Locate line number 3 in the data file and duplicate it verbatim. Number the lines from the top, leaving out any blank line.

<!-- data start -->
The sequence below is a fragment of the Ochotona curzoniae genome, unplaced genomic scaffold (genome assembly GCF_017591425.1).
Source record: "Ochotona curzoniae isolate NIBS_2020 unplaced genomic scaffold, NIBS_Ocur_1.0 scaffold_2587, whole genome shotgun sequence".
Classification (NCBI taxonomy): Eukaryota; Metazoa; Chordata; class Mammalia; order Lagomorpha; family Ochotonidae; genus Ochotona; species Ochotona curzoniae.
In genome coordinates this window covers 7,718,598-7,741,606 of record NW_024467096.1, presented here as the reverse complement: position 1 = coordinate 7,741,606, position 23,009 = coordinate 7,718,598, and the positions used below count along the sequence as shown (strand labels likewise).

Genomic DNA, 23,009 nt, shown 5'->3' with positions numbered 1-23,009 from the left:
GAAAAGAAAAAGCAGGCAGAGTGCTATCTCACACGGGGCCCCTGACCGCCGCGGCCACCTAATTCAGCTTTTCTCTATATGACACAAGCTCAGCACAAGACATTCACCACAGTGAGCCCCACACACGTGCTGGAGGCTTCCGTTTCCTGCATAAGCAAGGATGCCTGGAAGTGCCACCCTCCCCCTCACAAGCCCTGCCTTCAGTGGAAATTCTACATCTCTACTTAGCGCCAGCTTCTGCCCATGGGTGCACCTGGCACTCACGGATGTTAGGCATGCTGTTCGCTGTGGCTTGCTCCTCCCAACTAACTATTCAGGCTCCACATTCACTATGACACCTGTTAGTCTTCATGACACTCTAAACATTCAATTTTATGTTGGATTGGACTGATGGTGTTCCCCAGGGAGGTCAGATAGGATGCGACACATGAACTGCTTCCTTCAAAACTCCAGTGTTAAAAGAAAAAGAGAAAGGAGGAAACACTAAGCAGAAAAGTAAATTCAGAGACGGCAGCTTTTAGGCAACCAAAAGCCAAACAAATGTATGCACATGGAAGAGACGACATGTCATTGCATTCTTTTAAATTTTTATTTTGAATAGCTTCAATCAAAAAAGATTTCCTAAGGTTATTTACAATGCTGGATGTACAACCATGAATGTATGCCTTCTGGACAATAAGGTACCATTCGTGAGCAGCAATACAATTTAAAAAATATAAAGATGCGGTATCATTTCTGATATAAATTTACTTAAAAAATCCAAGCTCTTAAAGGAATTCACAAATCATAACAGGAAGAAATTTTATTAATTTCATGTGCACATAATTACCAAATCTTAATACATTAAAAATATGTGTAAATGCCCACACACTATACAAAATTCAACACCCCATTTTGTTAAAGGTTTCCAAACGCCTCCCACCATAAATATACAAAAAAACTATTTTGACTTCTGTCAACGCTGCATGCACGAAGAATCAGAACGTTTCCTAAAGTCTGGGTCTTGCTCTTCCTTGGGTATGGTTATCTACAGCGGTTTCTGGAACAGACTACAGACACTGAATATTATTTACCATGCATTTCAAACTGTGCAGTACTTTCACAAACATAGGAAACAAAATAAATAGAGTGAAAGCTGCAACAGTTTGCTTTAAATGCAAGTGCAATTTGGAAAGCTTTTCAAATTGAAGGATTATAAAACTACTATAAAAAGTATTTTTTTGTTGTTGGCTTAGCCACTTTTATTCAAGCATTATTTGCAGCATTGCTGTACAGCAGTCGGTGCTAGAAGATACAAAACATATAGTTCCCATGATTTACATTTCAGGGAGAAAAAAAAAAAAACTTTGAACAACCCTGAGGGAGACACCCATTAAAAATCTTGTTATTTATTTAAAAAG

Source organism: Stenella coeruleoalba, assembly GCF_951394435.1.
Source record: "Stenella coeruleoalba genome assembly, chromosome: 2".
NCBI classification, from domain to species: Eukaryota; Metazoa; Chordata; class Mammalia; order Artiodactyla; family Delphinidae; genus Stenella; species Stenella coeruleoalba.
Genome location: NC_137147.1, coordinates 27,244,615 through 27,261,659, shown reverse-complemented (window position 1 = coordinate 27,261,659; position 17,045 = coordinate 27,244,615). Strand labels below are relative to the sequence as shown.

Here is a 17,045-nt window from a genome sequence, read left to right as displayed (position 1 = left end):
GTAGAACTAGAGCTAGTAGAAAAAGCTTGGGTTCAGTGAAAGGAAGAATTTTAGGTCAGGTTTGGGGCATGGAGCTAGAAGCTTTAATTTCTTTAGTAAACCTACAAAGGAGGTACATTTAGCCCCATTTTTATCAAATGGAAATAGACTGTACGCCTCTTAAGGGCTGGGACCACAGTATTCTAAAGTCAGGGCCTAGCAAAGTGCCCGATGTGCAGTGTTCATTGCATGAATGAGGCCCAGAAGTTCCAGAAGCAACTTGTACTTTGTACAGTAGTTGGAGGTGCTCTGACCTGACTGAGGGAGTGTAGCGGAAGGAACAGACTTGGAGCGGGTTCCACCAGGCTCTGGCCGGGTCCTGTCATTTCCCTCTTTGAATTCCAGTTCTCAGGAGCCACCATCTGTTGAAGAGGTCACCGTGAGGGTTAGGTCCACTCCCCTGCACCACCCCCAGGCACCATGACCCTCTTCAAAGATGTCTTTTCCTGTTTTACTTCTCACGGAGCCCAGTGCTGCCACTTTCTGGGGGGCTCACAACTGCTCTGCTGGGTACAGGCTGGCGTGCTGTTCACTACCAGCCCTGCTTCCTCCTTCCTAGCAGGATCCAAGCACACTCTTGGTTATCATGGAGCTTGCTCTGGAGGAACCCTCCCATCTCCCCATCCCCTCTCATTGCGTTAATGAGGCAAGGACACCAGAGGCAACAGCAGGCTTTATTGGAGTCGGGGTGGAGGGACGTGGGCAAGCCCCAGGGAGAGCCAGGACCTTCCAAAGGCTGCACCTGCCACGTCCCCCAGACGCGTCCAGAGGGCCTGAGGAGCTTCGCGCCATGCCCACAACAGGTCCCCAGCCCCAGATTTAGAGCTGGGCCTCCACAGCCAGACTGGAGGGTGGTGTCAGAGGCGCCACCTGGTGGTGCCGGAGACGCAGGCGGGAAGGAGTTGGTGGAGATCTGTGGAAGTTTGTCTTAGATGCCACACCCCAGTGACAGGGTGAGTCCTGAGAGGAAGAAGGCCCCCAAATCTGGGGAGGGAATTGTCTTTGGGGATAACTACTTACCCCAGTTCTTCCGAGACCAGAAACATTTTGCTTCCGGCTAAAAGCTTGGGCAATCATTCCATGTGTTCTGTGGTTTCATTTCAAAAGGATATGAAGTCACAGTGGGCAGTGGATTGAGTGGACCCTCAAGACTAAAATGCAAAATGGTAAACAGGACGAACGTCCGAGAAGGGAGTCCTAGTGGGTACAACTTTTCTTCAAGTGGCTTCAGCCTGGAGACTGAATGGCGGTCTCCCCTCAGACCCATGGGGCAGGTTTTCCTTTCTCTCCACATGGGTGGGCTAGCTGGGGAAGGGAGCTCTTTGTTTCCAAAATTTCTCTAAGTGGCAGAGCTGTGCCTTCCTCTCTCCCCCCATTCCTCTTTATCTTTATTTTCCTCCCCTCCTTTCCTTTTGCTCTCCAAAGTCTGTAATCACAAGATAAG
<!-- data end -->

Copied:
Classification (NCBI taxonomy): Eukaryota; Metazoa; Chordata; class Mammalia; order Lagomorpha; family Ochotonidae; genus Ochotona; species Ochotona curzoniae.